SCEC Award Number 11027 View PDF
Proposal Category Individual Proposal (Data Gathering and Products)
Proposal Title Fragile Geologic Features in New Zealand: Improved Age Constraints, and Post Earthquake Reconnaissance
Name Organization
Mark Stirling GNS Science (New Zealand)
Other Participants Dylan Rood
SCEC Priorities B2, B4, B6 SCEC Groups GMP, SHRA, EFP
Report Due Date 02/29/2012 Date Report Submitted N/A
Project Abstract
Our SCEC funded efforts in the year 2011 have been threefold. The first focussed on gaining age control for PBRs in temperate (non-desert) environments. The case study PBR Clyde-6 is located less than 5km from the Dunstan Fault, a major active reverse fault. Samples collected from a vertical profile of Clyde-6 have been used to interpret the rate of exhumation and thus an age for the PBR. The results suggest that the age at which the rock was exhumed and free to topple is ~40 ka. In other words PBRs in non-desert environments may be of similar age to their desert counterparts.

Our second activity was a visit to the epicentral area of the devastating M6.2, February 22 2011 Christchurch New Zealand earthquake to examine damaged and undamaged FGFs formed in hard volcanic rock. Strong motion records show the earthquake to have produced rock PGAs of about 1g in the epicentral region. Shag Rock, a sea-stack FGF in the epicentral region of the earthquake was intensely damaged, whereas FGFs located about 15km from the epicentral region were undamaged.

Our third activity was attending the SCEC Annual meeting and presented the poster “New age constraints for precarious landforms in New Zealand: A temperate analog for North America” (authors Stirling, Rood, Balco and Zondervan). We also went on a two day fieldtrip to the Solitario Canyon (western) side of Yucca Mountain to visit PBR sites and discuss the progress made and issues encountered during FGF studies for the ExGM project.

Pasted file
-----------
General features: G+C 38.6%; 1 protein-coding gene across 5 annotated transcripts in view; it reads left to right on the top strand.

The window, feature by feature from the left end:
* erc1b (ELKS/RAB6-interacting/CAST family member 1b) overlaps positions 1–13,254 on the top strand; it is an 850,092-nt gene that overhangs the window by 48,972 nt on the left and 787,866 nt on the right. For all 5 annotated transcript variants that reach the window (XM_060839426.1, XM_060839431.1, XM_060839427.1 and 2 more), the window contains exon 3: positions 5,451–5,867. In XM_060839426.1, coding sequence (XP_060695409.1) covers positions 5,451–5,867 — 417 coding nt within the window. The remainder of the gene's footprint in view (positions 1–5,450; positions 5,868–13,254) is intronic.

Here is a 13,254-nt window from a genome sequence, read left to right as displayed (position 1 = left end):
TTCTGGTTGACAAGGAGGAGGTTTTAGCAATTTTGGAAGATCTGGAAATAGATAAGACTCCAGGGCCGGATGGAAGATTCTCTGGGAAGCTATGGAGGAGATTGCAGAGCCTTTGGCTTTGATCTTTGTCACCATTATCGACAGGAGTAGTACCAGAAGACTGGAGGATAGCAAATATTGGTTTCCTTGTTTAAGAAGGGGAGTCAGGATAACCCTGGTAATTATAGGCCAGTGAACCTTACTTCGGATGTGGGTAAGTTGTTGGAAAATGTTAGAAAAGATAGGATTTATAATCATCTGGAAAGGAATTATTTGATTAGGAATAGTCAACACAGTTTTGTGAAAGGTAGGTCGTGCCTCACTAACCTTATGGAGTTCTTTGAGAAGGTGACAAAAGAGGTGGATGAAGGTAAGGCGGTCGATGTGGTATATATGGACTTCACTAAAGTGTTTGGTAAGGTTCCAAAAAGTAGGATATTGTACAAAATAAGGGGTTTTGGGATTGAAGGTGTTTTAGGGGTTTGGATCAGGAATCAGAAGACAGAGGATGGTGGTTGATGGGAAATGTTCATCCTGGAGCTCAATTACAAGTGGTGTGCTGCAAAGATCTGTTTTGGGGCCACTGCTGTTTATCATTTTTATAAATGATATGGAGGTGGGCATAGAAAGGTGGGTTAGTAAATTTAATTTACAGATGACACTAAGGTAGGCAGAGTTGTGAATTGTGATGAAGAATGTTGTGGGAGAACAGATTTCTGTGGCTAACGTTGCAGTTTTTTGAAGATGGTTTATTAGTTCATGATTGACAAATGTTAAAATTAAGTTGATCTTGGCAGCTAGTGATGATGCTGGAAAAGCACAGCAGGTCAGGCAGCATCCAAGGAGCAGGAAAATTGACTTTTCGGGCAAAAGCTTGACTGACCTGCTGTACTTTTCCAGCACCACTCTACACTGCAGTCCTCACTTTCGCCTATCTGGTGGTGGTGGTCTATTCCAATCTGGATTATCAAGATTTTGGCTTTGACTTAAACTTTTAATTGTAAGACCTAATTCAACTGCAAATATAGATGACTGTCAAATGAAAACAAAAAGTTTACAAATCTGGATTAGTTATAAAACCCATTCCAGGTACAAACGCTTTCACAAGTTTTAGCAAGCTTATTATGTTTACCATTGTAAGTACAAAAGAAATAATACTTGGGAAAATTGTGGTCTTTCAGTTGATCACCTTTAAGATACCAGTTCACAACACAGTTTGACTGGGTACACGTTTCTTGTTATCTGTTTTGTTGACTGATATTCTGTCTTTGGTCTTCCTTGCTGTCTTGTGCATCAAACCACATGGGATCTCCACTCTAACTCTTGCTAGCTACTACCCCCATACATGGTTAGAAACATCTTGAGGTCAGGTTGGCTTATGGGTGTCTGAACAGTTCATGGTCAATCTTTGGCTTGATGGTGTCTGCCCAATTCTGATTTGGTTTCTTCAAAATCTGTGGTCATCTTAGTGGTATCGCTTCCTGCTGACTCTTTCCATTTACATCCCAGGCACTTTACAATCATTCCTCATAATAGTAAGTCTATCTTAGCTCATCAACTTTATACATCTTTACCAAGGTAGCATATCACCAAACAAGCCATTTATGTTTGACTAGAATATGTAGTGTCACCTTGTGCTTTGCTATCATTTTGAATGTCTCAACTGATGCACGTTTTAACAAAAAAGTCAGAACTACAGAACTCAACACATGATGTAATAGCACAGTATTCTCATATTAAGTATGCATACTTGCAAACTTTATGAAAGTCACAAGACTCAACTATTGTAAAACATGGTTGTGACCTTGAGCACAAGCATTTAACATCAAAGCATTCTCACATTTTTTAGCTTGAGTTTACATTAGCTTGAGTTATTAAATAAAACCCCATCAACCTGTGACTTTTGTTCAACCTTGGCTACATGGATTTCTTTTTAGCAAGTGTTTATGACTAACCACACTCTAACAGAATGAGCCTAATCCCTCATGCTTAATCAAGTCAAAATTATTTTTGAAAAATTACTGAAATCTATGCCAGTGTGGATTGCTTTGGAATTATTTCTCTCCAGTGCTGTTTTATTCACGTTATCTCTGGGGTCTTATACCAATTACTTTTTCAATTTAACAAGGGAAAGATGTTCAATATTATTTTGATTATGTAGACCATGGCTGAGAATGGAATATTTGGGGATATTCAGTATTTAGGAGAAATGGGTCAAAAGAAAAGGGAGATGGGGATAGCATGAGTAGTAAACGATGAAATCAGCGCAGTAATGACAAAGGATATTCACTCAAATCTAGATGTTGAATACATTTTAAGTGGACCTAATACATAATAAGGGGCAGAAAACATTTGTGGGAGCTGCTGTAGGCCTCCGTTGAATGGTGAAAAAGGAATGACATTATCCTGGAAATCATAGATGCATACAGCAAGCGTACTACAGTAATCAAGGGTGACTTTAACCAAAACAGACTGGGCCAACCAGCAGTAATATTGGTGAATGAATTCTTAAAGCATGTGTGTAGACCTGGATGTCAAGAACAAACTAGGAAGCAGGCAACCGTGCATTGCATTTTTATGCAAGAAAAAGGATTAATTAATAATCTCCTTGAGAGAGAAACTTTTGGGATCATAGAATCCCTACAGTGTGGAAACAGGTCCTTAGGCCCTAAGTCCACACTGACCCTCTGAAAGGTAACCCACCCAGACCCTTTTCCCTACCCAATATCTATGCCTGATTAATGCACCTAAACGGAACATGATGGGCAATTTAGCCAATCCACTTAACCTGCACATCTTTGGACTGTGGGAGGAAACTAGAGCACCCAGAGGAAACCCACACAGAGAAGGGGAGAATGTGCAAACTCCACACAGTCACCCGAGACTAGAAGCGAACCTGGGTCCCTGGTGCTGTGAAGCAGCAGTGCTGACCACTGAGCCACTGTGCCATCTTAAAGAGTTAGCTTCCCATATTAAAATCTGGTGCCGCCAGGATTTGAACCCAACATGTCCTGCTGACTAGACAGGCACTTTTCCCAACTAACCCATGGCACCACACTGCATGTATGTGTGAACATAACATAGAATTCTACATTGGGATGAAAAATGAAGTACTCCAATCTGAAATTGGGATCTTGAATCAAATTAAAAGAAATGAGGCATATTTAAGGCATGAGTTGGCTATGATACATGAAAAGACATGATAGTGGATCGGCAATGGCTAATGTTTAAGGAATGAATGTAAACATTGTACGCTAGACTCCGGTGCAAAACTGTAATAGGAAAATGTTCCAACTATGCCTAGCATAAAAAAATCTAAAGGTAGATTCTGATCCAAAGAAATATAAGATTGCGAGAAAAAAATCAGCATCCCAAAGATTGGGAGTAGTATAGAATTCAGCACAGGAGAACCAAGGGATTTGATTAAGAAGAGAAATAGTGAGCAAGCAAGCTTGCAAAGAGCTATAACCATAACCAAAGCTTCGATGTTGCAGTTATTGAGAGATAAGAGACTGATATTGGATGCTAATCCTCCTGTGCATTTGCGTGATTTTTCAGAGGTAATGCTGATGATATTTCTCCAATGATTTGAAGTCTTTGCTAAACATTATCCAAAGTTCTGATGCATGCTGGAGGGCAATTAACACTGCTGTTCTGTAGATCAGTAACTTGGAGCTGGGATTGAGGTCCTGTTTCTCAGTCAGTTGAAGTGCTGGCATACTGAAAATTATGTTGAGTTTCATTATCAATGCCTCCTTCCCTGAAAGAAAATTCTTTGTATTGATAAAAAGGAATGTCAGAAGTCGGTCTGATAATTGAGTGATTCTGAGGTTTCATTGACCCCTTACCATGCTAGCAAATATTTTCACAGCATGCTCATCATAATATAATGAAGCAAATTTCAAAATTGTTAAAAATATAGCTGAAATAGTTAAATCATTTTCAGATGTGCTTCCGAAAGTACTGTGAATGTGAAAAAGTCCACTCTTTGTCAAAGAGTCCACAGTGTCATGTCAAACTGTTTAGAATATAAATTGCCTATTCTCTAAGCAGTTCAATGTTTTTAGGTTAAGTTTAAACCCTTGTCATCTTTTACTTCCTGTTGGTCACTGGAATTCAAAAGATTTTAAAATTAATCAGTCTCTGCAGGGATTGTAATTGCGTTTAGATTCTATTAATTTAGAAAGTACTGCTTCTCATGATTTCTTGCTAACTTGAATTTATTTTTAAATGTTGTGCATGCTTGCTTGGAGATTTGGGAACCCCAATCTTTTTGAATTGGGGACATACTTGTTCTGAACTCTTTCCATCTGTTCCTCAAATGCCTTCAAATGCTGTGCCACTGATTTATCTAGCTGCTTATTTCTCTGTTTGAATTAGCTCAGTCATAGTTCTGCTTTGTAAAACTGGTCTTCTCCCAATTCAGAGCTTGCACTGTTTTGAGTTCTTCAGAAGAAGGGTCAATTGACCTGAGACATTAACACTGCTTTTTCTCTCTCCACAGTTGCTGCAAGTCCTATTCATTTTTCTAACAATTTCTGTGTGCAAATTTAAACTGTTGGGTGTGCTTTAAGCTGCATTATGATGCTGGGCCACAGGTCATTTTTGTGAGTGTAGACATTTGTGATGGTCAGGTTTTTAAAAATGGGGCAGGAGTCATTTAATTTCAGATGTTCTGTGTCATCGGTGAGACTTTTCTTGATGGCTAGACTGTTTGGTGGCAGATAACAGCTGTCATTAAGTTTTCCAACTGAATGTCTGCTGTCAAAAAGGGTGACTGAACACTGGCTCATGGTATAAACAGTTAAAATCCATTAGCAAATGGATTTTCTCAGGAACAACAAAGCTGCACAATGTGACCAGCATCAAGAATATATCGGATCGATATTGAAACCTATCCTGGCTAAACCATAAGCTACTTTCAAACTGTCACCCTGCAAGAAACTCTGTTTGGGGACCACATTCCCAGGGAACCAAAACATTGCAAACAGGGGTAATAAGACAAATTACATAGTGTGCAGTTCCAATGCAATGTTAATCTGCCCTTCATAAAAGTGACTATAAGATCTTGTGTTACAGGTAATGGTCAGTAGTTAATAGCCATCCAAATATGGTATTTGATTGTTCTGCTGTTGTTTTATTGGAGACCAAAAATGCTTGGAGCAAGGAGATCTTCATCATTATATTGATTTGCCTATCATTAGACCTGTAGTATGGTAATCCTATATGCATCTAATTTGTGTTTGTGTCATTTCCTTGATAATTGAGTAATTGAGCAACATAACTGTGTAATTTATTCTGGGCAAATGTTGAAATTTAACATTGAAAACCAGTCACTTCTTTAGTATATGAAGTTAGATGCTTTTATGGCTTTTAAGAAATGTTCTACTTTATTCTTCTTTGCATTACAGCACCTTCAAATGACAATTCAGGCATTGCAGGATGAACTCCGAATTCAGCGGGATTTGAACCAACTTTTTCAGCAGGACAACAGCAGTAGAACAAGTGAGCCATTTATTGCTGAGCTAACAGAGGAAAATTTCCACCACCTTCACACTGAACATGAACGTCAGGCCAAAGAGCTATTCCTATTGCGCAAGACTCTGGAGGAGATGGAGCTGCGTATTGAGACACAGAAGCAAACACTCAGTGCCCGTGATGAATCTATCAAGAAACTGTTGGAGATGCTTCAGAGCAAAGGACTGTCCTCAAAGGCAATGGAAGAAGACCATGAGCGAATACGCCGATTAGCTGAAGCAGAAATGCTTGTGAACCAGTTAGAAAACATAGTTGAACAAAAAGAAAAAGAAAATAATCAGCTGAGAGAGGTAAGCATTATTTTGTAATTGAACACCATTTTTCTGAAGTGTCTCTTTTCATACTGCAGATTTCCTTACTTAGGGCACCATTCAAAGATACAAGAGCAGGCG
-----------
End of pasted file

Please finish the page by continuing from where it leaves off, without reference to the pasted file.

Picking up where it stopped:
Intellectual Merit Our PBR case study stands as a first demonstration of the age of PBRs within temperate (non-desert) environments. The study shows the PBRs may be of similar age to their desert counterparts, despite the commonly-perceived differences in rock weathering between the two environments. This is an important result in the context of using PBRs for constraining seismic hazard models at long return periods, outside of desert environments.
Broader Impacts The project has significantly enhanced the utility of fragile geologic features for testing seismic hazard models. This will produce more reliable seismic hazard maps for the benefit of society.
Exemplary Figure Figure 1. Clyde-6 PBR (left), in which the PBR is in contact with the pedestal at the narrow neck near the top of the overall tor. The red and light-colored markers on the PBR mark the position of sample sites and key geometric nodes used for photogrammetry and DEM development. The Clyde-6 PBR is located less than 5km from the Dunstan Fault (right), a major active reverse fault and the focus of seismic hazard studies for a large dam safety review.